Scientists have found ice scattered across the Moon's surface. And it's a discovery that could have major consequences for other things up there, too.
Across the surface of our nearest neighbour is frozen ice, hiding out in places in the polar regions that aren't touched by the sun.
The breakthrough has prompted discussion a moon village that could allow people to live on the moon. From there, we could launch into the rest of our neighbourhood, providing vast new opportunities for space exploration.
And, as ever, it has prompted discussion of whether the water spread throughout our Solar System might mean alien life is living far nearer to us than we think.
Does it mean there might be aliens?
Probably not. Nasa's ruling principle in its search for aliens has been to follow the water, since that is thought to be required for any kind of life, but that doesn't necessarily mean that life exists everywhere water does.
The environment on the Moon is still unremittingly harsh. It is freezing cold in the shade where the ice is, and devastatingly hot out of it; almost certainly too difficult for life. And that's not to get started on the radiation that pounds the Moon's surface.
Of course, we can't say for sure there aren't aliens; nobody can, until we've scoured the entire Moon. There might be forms of life that look entirely different to what we expect, and which are able to live in very harsh environments – we have certainly found such organisms down here on Earth.
There are much better moons to go hunting for aliens on in our own solar system, anyway. Scientists are very excited about discoveries from Jupiter's moons Enceladus and Europa, for instance – both of which seem to have many more of the ingredients required for life than our relatively barren satellite.
And it's also worth noting that some scientists have suggested that there might once have been life on the Moon, even if it's not there anymore. That's probably not especially comforting if you're keen on meeting aliens – but whatever life we found on any Moon nearby would probably be very simple organisms, so are unlikely to have much of a chat with us anyway.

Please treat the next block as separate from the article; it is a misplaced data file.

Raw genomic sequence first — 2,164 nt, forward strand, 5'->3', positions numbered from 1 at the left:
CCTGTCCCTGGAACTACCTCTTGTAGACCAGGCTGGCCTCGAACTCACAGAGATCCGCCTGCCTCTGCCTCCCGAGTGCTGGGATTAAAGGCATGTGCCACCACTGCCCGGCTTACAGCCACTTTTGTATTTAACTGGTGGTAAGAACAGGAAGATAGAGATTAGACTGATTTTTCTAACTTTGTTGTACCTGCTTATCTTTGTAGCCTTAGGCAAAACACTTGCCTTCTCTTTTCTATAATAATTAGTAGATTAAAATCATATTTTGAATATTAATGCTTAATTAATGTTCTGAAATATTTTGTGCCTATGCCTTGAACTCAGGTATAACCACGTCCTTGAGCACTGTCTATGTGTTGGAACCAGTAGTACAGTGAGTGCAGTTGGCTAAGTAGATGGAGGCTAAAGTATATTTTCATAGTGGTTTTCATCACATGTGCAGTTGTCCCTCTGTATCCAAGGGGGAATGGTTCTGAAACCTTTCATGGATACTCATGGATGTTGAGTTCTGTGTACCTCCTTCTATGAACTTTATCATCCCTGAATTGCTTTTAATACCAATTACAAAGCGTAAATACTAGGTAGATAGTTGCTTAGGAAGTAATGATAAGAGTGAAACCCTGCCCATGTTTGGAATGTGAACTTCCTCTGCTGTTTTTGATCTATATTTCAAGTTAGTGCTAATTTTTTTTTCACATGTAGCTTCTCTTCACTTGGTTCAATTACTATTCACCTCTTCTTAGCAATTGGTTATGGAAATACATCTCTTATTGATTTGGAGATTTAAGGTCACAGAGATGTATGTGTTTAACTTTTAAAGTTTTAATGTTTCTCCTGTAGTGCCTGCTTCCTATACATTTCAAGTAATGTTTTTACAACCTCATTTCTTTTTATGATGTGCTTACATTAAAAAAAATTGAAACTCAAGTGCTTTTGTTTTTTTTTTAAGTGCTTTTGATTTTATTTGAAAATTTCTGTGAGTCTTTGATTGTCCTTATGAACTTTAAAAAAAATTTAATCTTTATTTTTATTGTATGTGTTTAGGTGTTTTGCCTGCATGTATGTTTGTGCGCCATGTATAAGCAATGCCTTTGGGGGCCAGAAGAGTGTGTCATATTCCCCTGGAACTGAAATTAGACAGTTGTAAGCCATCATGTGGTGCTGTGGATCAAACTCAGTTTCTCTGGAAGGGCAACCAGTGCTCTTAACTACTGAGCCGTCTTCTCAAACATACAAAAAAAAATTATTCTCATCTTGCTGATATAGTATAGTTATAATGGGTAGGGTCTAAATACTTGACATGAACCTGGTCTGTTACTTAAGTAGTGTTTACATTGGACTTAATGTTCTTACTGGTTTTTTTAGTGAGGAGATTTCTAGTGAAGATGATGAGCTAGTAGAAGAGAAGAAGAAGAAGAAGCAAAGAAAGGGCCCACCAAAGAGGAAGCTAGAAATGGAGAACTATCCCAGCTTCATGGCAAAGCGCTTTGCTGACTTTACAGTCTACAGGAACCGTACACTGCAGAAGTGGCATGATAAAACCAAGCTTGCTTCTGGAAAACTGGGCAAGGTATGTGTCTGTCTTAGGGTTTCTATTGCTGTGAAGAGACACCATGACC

Can we go and live there?
The much more enticing prospect for life on the Moon is if, instead of searching for it, we put it there ourselves. The life we've been looking for might be our own.
The researchers behind the new paper noted that their discovery is of intriguing importance to those who hope to use the Moon's surface as a base, or a place to launch off to other more distant parts of the solar system.
“We found direct and definitive evidence for surface-exposed water ice in the lunar polar regions,” the researchers in the new paper, which is published in the journal Proceedings of the National Academy of Sciences.
“The abundance and distribution of ice on the Moon are distinct from those on other airless bodies in the inner solar system such as Mercury and Ceres, which may be associated with the unique formation and evolution process of our Moon.
“These ice deposits might be utilised as an in situ resource in future exploration of the Moon.”
While we might be able to take the important parts of the infrastructure for life on the Moon up with us – the technology that would allow us to breathe and protect ourselves from the harsh environment, for instance – it will be far too resource intensive to take supplies like water at the same time. So things like water are key to being able to establish ourselves on the Moon.
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